Barton Gingerich, Christianity, culture, deism, demographics, England, heresy, hubris, Jedi, moralistic, orthodoxy, pride, Star Wars, study, theology, therapeutic, United Kingdom, Wales
According to a recent Telegraph article, “Jedi” is the largest alternative faith in England and Wales (trailing behind Christianity, Islam, Hinduism, Sikhism, Judaism, and Buddhism). Many have been surprised by this sudden spike of a faith derived from the popular Star Wars franchise. I doubt that there’s been a massive rise in midi-chlorian counts or a revival of sci-fi fideism in the Force. Instead, more people simply don’t care about religion.
There is a popular narrative in evangelical circles (perhaps the result of the Cold War and the Scopes Trial) that militant atheism has arisen within the hearts and minds of common people—all led by secularist media elites. Although the latter group definitely exists, the average Joe—in America and in England—is not necessarily a bleeding heart atheist (the UK census revealed that only 30,000 described themselves as agnostics and atheists, though I certainly don’t doubt many Jedi are of agnostic bent).
No, people don’t hate God or religion—at least not as they perceive such topics. In fact (at least in the U.S.), belief in God and reported “relationships” and “experiences” with Him remain quite constant. Instead, people follow what Ross Douthat calls “bad religion.” They are active members in the Church of Benign Whateverism (to use the words of Kenda Creasy Dean). Moralistic therapeutic deism—the dogma of many Baby Boomers that has been passed on quite successfully to their offspring—instructs its adherents that there is some god out there who provides psychological comfort and intervention during times of difficulty. All this spirit requires of humankind is simple: don’t be a jerk. The revocation of the institutional church, orthodox creeds, and Christian teaching in Western countries points to entire nations of heretics.
Even more troubling (as this graph clearly illustrates) is the rise of the “nones.” More Englishmen and Welshmen throw away the cultural-Christian façade by honestly checking off “no religion”—around 13.8 million, according to the official census. God forbid that He would demand anything of us. Again, no need to war against the Church in a militant Dawkins style, except maybe when she acts like a “jerk” for refusing women bishops and same-sex marriage.
The rise of “Jedi” affiliations is perhaps the most honest portrayal of what is really below the surface here:
According to an increasing number of human beings, the realm of the divine is not to be taken seriously. Faith itself is funny–not simply what we are in light of it. God’s nature and demands on us are the stuff of jokes.
While it is certainly true that people still get mad and uncomfortable when the issue of God comes up (especially regarding any sort of limits He puts on one’s desires), they generally do so when someone tries to release the Deity from the little mental room they have tried to lock Him in. In such instances, one’s own notions about God—generally inventions culled from personal experiences and select common conceptions—trump the claims of revelation (whether they be pagan, Christian, Islamic, or otherwise). We haven’t even gotten to the supremely disconcerting dogmas of the Incarnation and the Trinity. According to us, what we think matters is more important than what God says matters. We use the name of God and His will to sprinkle over our true master: desire.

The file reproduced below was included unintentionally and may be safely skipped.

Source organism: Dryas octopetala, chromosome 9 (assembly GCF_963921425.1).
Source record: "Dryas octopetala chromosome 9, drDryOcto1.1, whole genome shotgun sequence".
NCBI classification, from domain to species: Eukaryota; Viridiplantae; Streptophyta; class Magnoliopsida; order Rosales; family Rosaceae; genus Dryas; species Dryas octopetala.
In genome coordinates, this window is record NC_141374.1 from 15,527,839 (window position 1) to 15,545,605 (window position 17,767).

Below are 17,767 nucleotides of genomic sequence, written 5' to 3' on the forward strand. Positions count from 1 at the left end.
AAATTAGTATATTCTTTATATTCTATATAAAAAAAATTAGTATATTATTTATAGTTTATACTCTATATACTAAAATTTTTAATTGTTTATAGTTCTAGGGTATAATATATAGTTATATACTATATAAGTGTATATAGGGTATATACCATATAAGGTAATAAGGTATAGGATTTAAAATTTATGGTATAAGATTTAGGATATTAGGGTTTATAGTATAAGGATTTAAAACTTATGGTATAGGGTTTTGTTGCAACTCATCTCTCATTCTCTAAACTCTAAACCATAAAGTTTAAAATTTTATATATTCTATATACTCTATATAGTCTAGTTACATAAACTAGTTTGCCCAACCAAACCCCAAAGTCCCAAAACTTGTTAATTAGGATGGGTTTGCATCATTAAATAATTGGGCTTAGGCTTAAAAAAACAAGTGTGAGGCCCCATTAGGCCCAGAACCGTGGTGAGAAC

This is hubris—a pernicious kind of arrogance or pride. It is, quite literally, as old as sin. Looking into humanity’s past, we see that one of classical drama’s main concerns was hubris. What is tragedy but pride coming before a fall? Generally, the protagonist said or did something to incur the wrath of the divine. What is comedy but the prevention of hubris? That form of theater proves Shakespeare’s point that “man is a giddy thing.” He is rather small and insignificant. He is most definitely not the center of the universe; God is. We must laugh at ourselves because we cannot honestly take ourselves seriously. To do so would be pure pride and folly.
Now, that does not mean that we don’t take anything seriously. Again pulling on Shakespeare, this is the difference between the jester and the demon. Those who paid attention in English class (and had a good teacher) will remember that in Shakespearean drama, the Fool was actually the character who knew the fuller reality—he knew what was really going on. Indeed, the pied courtesan could mercilessly mock the vain king himself since the jester knew the nature of things. The Fool knows who and what to take seriously, including Who is really in charge. If you read the Bard’s works, you will notice that, when matters role around to the affairs of the divine and the order that emanates from that realm, the laughing jester becomes deadly serious. The Fool is Wise. (Yes, thank Christianity for that one).
On the other hand, there is something diabolic in laughing at everything. When we take ourselves more seriously than God, we have made the choice of Lucifer and not of Christ. Some things really are serious; they demand piety, reverence, awe, and fear.
So, why are there “real life” Jedi on the rise in Wales and England? Because spiritual pride has overcome the West.
Bart Gingerich is a research assistant with the Institute on Religion and Democracy. You can follow him on Twitter at @bjgingerich.
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